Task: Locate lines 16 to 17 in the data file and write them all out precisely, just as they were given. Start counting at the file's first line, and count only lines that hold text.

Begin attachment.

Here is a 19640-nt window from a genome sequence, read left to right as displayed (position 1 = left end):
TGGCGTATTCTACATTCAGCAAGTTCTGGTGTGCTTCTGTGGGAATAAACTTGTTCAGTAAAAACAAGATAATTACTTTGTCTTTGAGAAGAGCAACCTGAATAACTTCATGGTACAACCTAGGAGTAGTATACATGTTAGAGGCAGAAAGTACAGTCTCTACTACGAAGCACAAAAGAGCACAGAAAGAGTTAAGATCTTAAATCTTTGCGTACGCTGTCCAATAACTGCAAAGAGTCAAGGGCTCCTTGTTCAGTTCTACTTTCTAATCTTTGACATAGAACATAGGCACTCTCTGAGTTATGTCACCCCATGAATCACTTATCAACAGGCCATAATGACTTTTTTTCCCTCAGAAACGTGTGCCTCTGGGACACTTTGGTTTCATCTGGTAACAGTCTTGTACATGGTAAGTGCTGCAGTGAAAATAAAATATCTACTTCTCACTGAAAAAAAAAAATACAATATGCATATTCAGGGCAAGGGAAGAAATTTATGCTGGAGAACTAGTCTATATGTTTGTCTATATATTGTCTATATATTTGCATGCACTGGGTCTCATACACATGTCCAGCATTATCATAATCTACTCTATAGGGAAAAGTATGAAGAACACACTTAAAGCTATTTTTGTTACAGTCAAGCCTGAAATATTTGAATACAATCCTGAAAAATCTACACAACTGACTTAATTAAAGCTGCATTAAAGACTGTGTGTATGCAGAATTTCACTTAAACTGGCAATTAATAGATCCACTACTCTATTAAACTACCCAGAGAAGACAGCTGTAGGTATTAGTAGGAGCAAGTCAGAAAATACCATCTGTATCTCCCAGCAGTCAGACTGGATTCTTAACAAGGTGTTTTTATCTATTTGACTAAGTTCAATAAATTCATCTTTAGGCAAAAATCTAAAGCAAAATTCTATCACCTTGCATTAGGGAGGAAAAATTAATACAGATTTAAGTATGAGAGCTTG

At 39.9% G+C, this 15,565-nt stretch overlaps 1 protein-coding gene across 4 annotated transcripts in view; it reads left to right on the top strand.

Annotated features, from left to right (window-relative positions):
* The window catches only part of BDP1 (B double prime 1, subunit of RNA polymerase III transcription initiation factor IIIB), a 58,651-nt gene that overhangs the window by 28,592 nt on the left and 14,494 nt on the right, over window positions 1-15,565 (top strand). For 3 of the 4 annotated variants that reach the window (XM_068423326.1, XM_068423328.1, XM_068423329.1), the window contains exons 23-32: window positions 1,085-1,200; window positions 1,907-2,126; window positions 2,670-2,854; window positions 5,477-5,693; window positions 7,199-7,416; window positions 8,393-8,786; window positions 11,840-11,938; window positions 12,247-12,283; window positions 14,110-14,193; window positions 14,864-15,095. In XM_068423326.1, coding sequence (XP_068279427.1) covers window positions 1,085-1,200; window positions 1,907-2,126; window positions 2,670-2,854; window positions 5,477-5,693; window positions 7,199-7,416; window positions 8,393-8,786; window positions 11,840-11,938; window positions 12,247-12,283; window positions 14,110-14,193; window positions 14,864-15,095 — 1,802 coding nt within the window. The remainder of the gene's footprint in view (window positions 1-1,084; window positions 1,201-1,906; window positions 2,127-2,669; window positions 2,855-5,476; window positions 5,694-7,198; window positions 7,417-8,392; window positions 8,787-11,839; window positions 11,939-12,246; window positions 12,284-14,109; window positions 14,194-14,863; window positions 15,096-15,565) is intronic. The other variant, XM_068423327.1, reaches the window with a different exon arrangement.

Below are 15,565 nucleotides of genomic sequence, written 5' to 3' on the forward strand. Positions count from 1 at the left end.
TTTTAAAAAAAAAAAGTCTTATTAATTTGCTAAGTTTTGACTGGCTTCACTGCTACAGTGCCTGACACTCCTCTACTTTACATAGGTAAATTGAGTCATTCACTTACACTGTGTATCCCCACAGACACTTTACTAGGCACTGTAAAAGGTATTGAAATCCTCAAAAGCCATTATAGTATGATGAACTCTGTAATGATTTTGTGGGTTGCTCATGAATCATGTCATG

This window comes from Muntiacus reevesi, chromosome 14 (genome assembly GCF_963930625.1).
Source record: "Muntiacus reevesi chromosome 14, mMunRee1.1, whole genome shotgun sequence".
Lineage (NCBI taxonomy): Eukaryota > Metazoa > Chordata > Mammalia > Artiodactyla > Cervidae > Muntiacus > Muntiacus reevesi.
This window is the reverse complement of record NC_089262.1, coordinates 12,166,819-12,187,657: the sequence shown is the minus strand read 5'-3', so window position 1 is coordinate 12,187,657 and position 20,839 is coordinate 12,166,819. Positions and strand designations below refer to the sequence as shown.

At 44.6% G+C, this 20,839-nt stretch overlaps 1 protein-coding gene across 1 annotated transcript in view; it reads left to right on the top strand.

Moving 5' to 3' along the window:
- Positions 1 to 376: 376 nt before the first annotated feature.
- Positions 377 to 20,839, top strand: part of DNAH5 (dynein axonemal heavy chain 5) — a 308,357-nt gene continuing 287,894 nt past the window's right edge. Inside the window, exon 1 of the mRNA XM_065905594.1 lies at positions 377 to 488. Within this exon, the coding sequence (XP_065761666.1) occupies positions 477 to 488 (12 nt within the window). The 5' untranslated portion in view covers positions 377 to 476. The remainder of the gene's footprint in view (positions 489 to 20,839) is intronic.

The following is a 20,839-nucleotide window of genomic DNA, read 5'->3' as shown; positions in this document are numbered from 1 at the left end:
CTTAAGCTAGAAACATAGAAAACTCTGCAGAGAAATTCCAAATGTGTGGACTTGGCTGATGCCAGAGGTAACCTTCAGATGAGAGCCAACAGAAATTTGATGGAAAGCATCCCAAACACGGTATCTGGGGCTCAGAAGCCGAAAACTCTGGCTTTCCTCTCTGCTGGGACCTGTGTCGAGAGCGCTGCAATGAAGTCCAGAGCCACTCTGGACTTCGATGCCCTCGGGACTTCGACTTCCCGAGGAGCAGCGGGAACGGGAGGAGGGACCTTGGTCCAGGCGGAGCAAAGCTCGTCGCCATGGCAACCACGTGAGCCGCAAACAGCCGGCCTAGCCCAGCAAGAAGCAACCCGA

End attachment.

The following is a 20,839-nucleotide window of genomic DNA, read 5'->3' as shown; positions in this document are numbered from 1 at the left end:
CTTAAGCTAGAAACATAGAAAACTCTGCAGAGAAATTCCAAATGTGTGGACTTGGCTGATGCCAGAGGTAACCTTCAGATGAGAGCCAACAGAAATTTGATGGAAAGCATCCCAAACACGGTATCTGGGGCTCAGAAGCCGAAAACTCTGGCTTTCCTCTCTGCTGGGACCTGTGTCGAGAGCGCTGCAATGAAGTCCAGAGCCACTCTGGACTTCGATGCCCTCGGGACTTCGACTTCCCGAGGAGCAGCGGGAACGGGAGGAGGGACCTTGGTCCAGGCGGAGCAAAGCTCGTCGCCATGGCAACCACGTGAGCCGCAAACAGCCGGCCTAGCCCAGCAAGAAGCAACCCGA